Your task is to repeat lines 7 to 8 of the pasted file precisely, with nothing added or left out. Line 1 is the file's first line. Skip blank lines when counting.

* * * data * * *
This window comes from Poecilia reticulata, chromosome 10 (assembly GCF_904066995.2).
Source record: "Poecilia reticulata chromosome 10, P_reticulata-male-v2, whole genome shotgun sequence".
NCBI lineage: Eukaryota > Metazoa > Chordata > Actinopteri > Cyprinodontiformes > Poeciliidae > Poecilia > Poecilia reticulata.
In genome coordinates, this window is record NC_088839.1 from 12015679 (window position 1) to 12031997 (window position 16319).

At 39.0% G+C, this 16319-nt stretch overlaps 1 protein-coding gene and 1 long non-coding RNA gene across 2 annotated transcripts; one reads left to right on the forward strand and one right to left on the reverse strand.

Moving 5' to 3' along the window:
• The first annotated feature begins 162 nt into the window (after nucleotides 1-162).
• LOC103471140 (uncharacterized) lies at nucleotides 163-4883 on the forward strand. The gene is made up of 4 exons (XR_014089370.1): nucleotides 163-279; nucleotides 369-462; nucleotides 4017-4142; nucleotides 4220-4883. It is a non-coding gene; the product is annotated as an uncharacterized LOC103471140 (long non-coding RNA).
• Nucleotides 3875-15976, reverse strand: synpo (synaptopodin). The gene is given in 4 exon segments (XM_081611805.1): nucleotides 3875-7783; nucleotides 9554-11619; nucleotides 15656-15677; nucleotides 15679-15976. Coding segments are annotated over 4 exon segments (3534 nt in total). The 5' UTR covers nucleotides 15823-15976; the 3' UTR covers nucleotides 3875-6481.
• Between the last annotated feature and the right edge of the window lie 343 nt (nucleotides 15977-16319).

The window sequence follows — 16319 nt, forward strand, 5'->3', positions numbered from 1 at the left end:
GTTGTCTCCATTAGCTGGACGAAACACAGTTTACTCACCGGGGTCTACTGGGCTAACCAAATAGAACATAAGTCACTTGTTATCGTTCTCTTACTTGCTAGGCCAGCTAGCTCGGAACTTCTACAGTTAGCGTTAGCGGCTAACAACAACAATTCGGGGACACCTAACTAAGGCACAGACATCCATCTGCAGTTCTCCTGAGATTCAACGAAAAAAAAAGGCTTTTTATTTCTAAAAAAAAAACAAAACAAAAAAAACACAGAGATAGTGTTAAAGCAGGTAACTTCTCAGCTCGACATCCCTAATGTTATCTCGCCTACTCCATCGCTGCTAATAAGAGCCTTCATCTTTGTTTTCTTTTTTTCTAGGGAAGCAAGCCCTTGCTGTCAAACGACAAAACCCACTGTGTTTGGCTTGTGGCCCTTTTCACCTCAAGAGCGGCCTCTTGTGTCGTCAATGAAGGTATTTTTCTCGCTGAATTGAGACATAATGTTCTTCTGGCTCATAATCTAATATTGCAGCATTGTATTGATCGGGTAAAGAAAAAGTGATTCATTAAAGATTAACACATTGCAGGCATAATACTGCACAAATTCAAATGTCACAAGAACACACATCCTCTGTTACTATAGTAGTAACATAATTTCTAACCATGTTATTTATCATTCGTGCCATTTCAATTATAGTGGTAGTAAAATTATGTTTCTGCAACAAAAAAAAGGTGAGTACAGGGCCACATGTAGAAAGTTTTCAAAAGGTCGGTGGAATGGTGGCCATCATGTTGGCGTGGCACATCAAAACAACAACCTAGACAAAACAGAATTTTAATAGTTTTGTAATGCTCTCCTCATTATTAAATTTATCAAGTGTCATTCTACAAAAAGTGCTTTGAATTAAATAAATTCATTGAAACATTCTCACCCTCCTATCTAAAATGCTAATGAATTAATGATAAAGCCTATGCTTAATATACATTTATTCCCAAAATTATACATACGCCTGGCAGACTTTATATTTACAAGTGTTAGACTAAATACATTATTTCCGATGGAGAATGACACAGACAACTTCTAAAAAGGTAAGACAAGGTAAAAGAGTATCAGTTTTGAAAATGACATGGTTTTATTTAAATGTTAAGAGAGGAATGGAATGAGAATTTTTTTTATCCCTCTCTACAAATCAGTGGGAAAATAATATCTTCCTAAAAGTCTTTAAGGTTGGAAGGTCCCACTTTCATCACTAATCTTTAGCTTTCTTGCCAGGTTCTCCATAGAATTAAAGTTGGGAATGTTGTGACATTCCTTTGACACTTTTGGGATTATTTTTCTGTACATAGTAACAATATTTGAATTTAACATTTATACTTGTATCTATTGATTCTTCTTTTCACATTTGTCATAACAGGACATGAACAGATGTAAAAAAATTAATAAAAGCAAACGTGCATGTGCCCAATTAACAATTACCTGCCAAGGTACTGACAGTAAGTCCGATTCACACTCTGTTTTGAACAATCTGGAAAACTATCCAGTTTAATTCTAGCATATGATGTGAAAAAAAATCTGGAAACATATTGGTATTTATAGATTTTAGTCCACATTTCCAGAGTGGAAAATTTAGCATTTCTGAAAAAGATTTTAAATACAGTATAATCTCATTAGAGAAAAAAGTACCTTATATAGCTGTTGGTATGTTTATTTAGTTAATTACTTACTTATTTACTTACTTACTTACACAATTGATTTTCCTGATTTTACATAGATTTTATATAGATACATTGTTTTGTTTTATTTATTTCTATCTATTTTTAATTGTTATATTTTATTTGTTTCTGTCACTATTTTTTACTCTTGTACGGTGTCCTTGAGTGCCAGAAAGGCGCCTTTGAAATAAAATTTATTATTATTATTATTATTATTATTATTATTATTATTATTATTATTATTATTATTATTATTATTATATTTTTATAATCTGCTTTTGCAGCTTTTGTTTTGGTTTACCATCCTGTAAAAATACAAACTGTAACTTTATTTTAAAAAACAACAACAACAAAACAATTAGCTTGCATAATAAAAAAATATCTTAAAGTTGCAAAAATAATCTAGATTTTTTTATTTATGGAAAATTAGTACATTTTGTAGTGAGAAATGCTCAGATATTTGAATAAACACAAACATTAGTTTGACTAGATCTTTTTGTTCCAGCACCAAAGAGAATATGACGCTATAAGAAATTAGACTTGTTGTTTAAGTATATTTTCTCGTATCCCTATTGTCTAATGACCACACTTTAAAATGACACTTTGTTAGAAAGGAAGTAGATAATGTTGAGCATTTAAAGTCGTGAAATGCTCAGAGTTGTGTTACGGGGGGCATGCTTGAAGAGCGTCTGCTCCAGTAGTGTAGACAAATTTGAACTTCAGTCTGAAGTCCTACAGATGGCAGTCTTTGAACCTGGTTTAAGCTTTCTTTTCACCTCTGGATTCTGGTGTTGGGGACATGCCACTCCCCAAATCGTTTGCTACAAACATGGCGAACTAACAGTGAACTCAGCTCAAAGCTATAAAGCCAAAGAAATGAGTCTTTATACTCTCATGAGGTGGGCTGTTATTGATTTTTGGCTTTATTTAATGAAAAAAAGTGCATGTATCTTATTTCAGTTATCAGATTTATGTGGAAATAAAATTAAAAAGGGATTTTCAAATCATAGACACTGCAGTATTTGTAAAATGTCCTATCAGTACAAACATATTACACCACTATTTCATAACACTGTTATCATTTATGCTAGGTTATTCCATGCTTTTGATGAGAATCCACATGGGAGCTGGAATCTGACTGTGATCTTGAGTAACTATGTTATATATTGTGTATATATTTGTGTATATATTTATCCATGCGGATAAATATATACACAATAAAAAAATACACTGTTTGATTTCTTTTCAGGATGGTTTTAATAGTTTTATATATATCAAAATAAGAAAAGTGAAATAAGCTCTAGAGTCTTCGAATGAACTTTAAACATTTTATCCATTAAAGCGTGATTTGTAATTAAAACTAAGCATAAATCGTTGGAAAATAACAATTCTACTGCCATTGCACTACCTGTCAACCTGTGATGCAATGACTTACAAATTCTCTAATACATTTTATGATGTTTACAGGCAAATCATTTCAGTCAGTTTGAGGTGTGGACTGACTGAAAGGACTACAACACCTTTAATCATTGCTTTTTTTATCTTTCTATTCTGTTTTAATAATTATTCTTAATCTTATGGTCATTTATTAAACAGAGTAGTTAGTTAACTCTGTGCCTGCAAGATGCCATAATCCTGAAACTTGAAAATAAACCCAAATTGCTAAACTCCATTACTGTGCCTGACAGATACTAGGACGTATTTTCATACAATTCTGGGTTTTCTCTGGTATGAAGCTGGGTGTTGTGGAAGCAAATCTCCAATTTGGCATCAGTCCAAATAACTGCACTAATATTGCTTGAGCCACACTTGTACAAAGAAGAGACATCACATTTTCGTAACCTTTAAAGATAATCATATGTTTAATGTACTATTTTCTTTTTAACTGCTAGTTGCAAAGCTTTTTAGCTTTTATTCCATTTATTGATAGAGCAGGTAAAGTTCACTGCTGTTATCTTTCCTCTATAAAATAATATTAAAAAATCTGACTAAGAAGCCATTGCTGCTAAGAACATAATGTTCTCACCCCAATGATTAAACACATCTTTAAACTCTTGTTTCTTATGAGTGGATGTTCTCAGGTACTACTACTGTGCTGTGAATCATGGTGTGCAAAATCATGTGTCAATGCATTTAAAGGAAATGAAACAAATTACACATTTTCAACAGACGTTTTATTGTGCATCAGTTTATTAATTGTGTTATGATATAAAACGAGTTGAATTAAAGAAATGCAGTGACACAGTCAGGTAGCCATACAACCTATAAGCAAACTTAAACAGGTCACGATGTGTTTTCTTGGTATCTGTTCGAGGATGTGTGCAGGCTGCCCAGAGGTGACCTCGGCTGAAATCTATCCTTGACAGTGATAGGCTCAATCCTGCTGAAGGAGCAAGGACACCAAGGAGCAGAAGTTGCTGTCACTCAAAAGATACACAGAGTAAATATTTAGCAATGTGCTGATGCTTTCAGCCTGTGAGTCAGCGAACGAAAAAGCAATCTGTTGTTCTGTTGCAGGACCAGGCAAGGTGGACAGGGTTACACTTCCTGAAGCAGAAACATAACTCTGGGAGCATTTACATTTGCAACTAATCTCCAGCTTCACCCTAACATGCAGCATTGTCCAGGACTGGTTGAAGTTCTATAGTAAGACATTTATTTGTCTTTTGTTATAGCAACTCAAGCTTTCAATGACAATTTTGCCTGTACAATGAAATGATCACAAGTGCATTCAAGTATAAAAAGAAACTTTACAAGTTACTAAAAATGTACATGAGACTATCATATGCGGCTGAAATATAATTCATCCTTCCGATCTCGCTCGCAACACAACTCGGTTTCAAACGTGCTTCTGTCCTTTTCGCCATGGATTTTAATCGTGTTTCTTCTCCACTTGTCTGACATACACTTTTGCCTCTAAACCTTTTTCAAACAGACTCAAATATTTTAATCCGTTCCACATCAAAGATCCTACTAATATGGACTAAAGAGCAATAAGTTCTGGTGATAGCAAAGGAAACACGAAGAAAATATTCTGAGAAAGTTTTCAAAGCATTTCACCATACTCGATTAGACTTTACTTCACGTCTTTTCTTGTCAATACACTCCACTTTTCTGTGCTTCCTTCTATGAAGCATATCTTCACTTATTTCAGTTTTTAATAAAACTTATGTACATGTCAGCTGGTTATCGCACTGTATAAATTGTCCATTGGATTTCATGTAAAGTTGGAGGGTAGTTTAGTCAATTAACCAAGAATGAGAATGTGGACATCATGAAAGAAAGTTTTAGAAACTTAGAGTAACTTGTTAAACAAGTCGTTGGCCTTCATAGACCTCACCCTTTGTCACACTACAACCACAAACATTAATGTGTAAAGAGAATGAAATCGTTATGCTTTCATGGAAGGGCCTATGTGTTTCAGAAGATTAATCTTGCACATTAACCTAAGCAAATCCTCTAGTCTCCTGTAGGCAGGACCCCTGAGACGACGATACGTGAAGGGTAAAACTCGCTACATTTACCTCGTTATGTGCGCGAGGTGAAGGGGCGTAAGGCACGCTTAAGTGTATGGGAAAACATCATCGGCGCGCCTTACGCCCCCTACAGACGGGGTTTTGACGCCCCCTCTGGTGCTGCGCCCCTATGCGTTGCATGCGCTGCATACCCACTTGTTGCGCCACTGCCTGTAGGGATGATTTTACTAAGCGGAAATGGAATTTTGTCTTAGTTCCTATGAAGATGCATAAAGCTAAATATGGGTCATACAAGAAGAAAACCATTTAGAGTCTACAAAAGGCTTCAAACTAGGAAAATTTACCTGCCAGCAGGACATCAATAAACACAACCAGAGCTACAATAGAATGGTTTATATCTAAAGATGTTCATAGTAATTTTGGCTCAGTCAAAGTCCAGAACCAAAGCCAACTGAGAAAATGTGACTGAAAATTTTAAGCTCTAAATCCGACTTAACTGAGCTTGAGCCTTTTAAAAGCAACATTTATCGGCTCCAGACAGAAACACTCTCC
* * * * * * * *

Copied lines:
• The first annotated feature begins 162 nt into the window (after nucleotides 1-162).
• LOC103471140 (uncharacterized) lies at nucleotides 163-4883 on the forward strand. The gene is made up of 4 exons (XR_014089370.1): nucleotides 163-279; nucleotides 369-462; nucleotides 4017-4142; nucleotides 4220-4883. It is a non-coding gene; the product is annotated as an uncharacterized LOC103471140 (long non-coding RNA).